On October 23, 2019 I wrote for “New York, New York (Pictures Day 19)”:

When last we left our plucky heroes…

For those of you who are relatively new to this site, in the “old days” I used to post a lot of long, multi-part posts with pictures from various trips. (Use that “search” box over there to look for “Shanghai,” “Seoul,” or “Kyoto,” or look through everything in the “Travel” category.)

Over two years ago things got very busy in the “life” category and the travel series I was in the middle of (one of my favorites because the trip was so great and I had SO much fun on it) was showing off my first trip to New York City. Part #16 was posted on 18-May-2017, part #17 on 11-Jul-2017, and then part #18 didn’t post until 01-Jan-2018. Part #19…never got posted until today.

Let’s see if we can get back to resuming some of those earlier collections of posts. I enjoyed them.

I got part #20 posted in November 2019, then #21 in December 2019, then… Well, back into the void for another nineteen or twenty months. (It seems there was something going on and tying up my time and attention for the last nineteen months, but I can’t quite put my finger on it.) Anyway, now that I’ve got FaceBook harassing me as well (so to speak) and those posts are triggering all of the memories… As Arlo Guthrie said (more or less), “This time with feeling and four-part harmony!”


In summary: New York City had a life of it’s own in my head. In early August 2016, I visited there for the first time. On the first afternoon we visited Central Park and were there for hours, despite the jet lag. Day One started with a tour of the Intrepid and the Space Shuttle Enterprise, followed by the full two and a half hour cruise around Manhattan – south down the Hudson River into the Upper Harbor, up the East River under the “BMW” bridges, past Midtown and the UN, into the Harlem River, back south into the Hudson River, underneath the George Washington Bridge, past Grant’s Tomb, and finally back into port. To finish Day Two we had a death march to find a cab, went to the Mets game, left early only to miss the best part, and inadvertently stiffed a nice cab driver. Bright & early on Day Three we headed out toward Liberty Island – it’s hard to take a bad picture there, then went to Ellis Island. Bank on Manhattan, we went to World Trade Center Museum, which was emotional & grueling. Day Four started out with a trip to Times Square, after which we headed to the Empire State Building. The views of Manhattan were spectacular! Then we went to Yankee Stadium for a game. We got lucky and saw Alex Rodriguez’s final game & a huge thunderstorm.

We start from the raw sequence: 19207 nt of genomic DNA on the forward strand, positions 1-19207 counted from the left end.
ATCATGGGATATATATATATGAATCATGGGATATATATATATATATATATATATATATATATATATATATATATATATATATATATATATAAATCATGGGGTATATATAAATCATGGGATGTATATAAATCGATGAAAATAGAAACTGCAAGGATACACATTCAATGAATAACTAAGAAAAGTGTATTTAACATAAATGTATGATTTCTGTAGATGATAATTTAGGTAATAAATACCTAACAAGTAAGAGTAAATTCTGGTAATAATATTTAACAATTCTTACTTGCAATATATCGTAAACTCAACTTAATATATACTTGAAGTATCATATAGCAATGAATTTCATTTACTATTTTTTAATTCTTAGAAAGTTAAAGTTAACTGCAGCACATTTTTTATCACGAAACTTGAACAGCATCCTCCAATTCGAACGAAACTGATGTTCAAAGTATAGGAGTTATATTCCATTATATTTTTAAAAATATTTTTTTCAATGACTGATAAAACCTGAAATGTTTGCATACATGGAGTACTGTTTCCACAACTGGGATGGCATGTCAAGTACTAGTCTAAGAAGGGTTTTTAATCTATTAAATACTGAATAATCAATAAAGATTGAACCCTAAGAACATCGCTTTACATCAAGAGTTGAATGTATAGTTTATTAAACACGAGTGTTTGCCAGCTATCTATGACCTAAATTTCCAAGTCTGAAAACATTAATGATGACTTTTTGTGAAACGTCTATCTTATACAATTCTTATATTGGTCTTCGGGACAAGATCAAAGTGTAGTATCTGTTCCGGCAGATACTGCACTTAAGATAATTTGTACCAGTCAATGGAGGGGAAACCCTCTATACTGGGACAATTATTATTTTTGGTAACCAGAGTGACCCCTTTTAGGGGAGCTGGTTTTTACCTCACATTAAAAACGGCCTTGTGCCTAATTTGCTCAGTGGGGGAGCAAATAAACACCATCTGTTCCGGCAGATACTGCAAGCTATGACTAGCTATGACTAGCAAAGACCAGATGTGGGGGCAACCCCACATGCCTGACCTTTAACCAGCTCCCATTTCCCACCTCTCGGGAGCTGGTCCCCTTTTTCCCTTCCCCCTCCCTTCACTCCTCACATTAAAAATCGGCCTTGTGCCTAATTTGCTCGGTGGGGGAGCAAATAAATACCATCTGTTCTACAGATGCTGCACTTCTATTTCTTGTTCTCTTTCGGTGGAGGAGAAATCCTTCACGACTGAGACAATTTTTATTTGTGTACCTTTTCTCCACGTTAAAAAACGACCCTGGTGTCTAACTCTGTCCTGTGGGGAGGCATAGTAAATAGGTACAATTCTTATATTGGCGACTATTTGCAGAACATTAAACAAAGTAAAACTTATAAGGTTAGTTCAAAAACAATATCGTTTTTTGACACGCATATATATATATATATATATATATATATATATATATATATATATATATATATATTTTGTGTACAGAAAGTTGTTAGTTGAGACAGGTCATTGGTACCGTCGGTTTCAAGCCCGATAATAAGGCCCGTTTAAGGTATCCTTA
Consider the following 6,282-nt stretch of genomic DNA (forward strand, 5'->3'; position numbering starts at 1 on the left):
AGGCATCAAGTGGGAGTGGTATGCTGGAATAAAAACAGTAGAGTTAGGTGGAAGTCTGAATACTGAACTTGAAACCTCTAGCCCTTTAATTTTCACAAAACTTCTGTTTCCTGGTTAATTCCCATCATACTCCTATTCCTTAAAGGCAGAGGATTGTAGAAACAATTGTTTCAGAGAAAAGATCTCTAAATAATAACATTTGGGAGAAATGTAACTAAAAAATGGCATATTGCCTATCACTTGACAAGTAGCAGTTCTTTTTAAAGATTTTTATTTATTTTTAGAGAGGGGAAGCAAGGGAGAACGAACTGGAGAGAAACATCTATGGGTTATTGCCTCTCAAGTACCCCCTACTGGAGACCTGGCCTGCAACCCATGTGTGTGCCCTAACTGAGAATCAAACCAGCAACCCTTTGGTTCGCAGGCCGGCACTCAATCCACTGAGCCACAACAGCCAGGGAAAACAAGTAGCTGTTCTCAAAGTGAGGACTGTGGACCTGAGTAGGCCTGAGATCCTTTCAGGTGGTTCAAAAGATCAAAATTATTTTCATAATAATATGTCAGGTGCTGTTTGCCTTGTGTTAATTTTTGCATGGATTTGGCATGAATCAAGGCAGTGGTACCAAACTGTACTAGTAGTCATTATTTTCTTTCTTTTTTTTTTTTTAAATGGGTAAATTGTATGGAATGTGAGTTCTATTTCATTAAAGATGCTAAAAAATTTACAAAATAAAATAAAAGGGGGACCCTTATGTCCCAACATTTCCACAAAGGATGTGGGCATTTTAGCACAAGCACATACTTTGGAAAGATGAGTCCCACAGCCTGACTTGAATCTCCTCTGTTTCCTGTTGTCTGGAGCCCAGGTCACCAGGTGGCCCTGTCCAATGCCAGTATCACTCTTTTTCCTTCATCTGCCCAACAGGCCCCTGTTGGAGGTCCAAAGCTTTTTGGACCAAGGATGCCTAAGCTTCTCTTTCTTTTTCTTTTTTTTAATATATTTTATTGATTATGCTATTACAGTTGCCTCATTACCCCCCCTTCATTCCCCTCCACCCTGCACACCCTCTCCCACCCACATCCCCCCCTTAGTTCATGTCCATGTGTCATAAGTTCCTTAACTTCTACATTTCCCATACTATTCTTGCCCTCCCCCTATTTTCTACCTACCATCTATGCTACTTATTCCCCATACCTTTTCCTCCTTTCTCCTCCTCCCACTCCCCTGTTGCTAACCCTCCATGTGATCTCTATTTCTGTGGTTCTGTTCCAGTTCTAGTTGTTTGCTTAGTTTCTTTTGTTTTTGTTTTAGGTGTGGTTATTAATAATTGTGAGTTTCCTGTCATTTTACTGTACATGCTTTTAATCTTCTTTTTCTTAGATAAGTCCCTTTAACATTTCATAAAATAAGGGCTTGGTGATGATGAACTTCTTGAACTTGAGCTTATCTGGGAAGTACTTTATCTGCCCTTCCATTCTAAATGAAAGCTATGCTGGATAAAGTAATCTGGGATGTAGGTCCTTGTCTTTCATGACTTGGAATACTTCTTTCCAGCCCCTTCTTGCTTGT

Day Five was museum day for us. A quick cab ride down 5th Avenue alongside Central Park brought us to the Guggenheim.

The iconic shape was there, but frankly it seemed smaller than I expected. If I should have learned anything it to not judge a book by its cover.

It’s a magical place, and not just because it seems so much bigger on the inside.

This time we rode the elevator to the top and I walked my way down. Next time I’ll try it the other way.

Levels 4 and 5 had an exhibit called “But a Storm is Blowing From Paradise: Contemporary Art of the Middle East and Africa.” With today’s headlines it seems to continue to be relevant. The piece shown above is called “Flying Carpets” by Nadia Kaabi-Linke. I found it simple but so fascinating. As the air currents in the room moved the pieces about gently the views through the bars were extremely complex and rhythmic.

In addition, the shadows on the walls had their own patterns and rhythms. The piece was inspired by the illegal street vendors from Africa and Asia who sell their wares in Il Ponte del Sepolcro in Venice. They must be prepared to gather up their wares and flee at a moment’s notice, seeking safety in both a literal, physical sense, but also in a more metaphorical sense.

“Study for a Monument” by Abbas Akhavan is built from bronze casts of plants in Mesopotamia, symbolically burnt, charred, and fragmented by war in the region for thousands of years. The placement of the casts on the linen sheets on the floor reference the way bodies are displayed in makeshift funerals after disasters or military or terrorist attacks.

From Joana Hadjithomas and Khalil Joreige this 2015 work is called “Latent Images, Diary of a Photographer, 177 Days of Performances.” It looks at the use of archiving and documentation for historical narratives, in this case concerning the Lebanese Civil Wars from 1997 to 2006.